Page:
In the effort, from new shop Pickett Communications, San Francisco, the No. 6 U.S. drugstore chain aims to set itself apart from large chain competitors such as Rite Aid Corp. and Walgreen Co. by positioning itself as an innovative drugstore with an old-fashioned touch. Only one of Longs' new TV spots focuses on its pharmacy, while those two chain store rivals of late have centered their overall ad efforts on consumers buying prescription drugs.
Each of Longs' five spots is centered on a customer who goes into the store with an everyday question. In a takeoff on Broadway musicals, employees burst into song to answer the questions and are joined by a chorus of high-stepping colleagues.
In one spot, a customer asks for a moisturizer. "If you've got a notion, I've got a lotion," a saleswoman sings. Another number celebrates the photo development department manager, while a holiday spot shows staffers in Santa hats rolling out wrapping paper and gift items.
Each spot is tagged with the new line, "Live healthy. Live happy. Live Longs." Pickett won the account in April following a review. Michael Rooney, son of actor Mickey Rooney, directed the commercials, which feature 25 actors. Thirteen of those in the spots wearing Longs green smocks were recruited from the ranks of Longs employees.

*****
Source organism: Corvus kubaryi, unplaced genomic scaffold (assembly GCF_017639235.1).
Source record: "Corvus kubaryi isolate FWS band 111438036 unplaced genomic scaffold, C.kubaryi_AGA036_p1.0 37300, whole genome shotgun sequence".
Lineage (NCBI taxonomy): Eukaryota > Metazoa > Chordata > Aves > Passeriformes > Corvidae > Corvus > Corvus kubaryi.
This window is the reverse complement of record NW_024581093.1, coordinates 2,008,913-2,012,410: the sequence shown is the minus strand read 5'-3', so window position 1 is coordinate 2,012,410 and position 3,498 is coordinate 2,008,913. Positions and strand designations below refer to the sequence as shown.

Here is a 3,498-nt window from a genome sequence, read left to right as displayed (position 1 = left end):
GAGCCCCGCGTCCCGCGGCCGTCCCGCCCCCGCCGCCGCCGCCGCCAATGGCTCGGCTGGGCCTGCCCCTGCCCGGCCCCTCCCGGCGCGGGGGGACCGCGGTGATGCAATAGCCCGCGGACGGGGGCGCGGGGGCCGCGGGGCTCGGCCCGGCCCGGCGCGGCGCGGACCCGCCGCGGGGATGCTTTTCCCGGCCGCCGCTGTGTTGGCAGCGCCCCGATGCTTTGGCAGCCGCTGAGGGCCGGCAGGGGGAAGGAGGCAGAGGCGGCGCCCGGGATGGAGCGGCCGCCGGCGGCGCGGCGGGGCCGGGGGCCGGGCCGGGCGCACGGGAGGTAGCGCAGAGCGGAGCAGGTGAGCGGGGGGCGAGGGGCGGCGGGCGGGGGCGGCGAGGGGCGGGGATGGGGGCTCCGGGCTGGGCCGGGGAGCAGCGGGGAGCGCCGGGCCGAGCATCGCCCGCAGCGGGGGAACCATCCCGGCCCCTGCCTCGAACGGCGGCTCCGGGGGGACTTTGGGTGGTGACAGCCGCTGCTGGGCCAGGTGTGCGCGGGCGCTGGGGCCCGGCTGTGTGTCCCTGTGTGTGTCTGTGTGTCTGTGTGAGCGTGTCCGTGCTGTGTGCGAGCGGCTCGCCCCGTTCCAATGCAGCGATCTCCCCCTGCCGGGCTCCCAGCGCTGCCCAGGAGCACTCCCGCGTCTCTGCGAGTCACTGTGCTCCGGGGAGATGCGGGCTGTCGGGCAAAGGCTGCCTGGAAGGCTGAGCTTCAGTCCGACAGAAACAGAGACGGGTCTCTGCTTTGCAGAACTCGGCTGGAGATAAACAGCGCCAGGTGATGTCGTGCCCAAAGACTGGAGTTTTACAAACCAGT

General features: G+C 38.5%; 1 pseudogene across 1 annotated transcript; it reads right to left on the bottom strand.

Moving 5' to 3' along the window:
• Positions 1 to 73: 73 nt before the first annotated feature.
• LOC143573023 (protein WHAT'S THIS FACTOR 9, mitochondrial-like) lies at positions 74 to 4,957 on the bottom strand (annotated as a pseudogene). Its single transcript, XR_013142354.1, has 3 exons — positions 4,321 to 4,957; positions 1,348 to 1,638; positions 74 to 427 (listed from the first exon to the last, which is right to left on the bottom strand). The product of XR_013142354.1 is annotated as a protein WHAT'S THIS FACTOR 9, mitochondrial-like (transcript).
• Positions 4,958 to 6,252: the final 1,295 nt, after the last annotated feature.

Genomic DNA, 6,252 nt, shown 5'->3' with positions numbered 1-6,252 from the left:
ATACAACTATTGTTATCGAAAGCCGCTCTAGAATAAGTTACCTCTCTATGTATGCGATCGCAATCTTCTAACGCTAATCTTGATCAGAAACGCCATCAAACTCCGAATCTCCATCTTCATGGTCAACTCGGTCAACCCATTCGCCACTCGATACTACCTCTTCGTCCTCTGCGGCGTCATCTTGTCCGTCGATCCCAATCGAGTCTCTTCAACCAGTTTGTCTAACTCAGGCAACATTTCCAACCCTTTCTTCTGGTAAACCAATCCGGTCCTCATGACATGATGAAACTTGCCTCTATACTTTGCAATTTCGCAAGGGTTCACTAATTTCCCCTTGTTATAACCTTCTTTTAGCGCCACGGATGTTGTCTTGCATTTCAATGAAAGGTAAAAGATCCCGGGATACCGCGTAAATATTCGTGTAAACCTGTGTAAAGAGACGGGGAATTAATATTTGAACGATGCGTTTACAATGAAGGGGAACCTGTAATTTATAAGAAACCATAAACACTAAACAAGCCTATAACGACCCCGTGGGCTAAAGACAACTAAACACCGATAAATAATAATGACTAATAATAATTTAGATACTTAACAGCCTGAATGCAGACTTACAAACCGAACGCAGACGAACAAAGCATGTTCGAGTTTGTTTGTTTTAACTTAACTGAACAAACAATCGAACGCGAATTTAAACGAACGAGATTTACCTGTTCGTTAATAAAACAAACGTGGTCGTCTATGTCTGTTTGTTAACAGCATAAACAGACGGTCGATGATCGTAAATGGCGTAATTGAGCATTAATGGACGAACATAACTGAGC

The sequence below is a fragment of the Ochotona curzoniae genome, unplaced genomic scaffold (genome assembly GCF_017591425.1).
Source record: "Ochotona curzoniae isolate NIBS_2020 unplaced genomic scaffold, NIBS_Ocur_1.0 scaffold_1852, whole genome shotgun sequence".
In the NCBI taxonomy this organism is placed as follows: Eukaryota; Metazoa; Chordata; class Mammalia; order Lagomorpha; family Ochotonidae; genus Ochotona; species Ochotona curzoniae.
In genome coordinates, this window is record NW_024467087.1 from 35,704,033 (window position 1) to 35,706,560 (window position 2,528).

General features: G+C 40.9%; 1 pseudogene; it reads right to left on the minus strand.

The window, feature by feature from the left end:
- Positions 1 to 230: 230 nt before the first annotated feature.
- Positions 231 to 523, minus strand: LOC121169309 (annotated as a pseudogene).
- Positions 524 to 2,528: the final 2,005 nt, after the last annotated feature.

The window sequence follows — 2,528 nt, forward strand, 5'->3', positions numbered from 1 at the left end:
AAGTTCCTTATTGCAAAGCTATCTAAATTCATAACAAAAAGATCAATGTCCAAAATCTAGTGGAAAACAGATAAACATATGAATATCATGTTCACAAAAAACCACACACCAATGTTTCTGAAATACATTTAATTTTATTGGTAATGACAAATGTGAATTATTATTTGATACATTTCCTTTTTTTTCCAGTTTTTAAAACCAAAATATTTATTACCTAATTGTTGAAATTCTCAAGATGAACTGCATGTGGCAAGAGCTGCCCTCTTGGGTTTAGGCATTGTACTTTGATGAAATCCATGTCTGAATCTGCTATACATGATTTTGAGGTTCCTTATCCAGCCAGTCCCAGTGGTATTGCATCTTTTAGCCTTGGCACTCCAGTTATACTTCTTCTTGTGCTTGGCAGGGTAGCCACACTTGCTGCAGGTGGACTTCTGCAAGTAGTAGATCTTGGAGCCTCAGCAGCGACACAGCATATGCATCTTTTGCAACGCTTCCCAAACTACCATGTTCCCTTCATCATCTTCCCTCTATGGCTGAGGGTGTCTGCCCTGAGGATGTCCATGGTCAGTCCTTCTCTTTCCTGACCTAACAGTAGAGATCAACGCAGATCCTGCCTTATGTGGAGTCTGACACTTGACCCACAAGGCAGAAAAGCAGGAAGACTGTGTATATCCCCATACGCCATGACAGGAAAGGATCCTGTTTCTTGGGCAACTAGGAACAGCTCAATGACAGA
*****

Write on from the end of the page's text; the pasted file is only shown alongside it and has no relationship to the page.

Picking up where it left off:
The ad push follows Longs' research that indicated customers like the chain's friendly service and enjoy browsing there. Managers at individual stores often customize their offerings, helping to give an old-fashioned, neighborhood character to the Longs shopping experience.
Spots targeting women 25 to 49 will run in 16 Western markets in prime time and in daytime. In addition to TV, the campaign includes radio, print and outdoor. A Hispanic effort is being prepared by Wing Latino Group, Los Angeles.
Longs has 422 stores in California, Colorado, Hawaii, Nevada, Oregon and Washington. The chain plans to open 25 additional stores this year, with as many as 40 to 50 new locations per year slated after that.
In addition to drug chain competitors, traditional drugstores such as Longs are being challenged by discounters such as Wal-Mart Stores and Target Stores. Grocery chains, such as Safeway Stores, also are advertising their pharmacy services; and online operations, from home delivery services such as Webvan to drugstore specialists such as More.com, also are potential competitors.
Longs current Web site allows patients to renew prescriptions and by yearend will include health and beauty merchandise.